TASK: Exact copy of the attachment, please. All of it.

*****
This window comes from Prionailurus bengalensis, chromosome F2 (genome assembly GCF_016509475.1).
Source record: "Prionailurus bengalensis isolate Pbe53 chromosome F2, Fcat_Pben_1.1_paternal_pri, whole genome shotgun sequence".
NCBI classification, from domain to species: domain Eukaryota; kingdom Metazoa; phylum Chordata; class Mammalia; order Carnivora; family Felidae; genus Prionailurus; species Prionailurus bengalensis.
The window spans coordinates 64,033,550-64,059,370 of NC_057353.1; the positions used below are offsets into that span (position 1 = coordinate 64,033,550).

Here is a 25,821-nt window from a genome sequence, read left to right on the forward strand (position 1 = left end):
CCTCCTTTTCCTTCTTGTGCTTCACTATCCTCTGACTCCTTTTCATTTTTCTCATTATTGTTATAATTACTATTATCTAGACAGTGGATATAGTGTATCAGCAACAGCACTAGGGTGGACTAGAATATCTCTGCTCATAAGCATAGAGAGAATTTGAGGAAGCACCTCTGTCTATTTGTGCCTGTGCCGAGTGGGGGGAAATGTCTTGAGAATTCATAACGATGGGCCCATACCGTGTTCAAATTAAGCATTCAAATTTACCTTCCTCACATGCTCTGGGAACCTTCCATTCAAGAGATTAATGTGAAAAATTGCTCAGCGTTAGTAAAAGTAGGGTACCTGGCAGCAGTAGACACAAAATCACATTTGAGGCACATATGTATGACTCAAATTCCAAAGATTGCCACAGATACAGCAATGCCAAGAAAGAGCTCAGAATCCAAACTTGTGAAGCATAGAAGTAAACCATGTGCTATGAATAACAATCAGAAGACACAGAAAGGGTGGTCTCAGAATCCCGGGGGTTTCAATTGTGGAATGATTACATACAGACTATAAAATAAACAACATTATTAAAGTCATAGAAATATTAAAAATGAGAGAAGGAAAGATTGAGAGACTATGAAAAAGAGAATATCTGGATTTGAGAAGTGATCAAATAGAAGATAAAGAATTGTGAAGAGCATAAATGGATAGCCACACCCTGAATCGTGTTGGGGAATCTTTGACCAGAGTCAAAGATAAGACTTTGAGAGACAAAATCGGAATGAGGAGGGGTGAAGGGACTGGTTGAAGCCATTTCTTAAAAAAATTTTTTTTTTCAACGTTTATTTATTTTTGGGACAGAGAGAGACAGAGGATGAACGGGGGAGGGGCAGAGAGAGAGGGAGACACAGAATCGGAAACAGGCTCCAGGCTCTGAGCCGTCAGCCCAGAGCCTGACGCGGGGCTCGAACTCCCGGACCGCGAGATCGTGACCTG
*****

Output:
This window comes from Prionailurus bengalensis, chromosome F2 (genome assembly GCF_016509475.1).
Source record: "Prionailurus bengalensis isolate Pbe53 chromosome F2, Fcat_Pben_1.1_paternal_pri, whole genome shotgun sequence".
NCBI classification, from domain to species: domain Eukaryota; kingdom Metazoa; phylum Chordata; class Mammalia; order Carnivora; family Felidae; genus Prionailurus; species Prionailurus bengalensis.
The window spans coordinates 64,033,550-64,059,370 of NC_057353.1; the positions used below are offsets into that span (position 1 = coordinate 64,033,550).

Here is a 25,821-nt window from a genome sequence, read left to right on the forward strand (position 1 = left end):
CCTCCTTTTCCTTCTTGTGCTTCACTATCCTCTGACTCCTTTTCATTTTTCTCATTATTGTTATAATTACTATTATCTAGACAGTGGATATAGTGTATCAGCAACAGCACTAGGGTGGACTAGAATATCTCTGCTCATAAGCATAGAGAGAATTTGAGGAAGCACCTCTGTCTATTTGTGCCTGTGCCGAGTGGGGGGAAATGTCTTGAGAATTCATAACGATGGGCCCATACCGTGTTCAAATTAAGCATTCAAATTTACCTTCCTCACATGCTCTGGGAACCTTCCATTCAAGAGATTAATGTGAAAAATTGCTCAGCGTTAGTAAAAGTAGGGTACCTGGCAGCAGTAGACACAAAATCACATTTGAGGCACATATGTATGACTCAAATTCCAAAGATTGCCACAGATACAGCAATGCCAAGAAAGAGCTCAGAATCCAAACTTGTGAAGCATAGAAGTAAACCATGTGCTATGAATAACAATCAGAAGACACAGAAAGGGTGGTCTCAGAATCCCGGGGGTTTCAATTGTGGAATGATTACATACAGACTATAAAATAAACAACATTATTAAAGTCATAGAAATATTAAAAATGAGAGAAGGAAAGATTGAGAGACTATGAAAAAGAGAATATCTGGATTTGAGAAGTGATCAAATAGAAGATAAAGAATTGTGAAGAGCATAAATGGATAGCCACACCCTGAATCGTGTTGGGGAATCTTTGACCAGAGTCAAAGATAAGACTTTGAGAGACAAAATCGGAATGAGGAGGGGTGAAGGGACTGGTTGAAGCCATTTCTTAAAAAAATTTTTTTTTTCAACGTTTATTTATTTTTGGGACAGAGAGAGACAGAGGATGAACGGGGGAGGGGCAGAGAGAGAGGGAGACACAGAATCGGAAACAGGCTCCAGGCTCTGAGCCGTCAGCCCAGAGCCTGACGCGGGGCTCGAACTCCCGGACCGCGAGATCGTGACCTG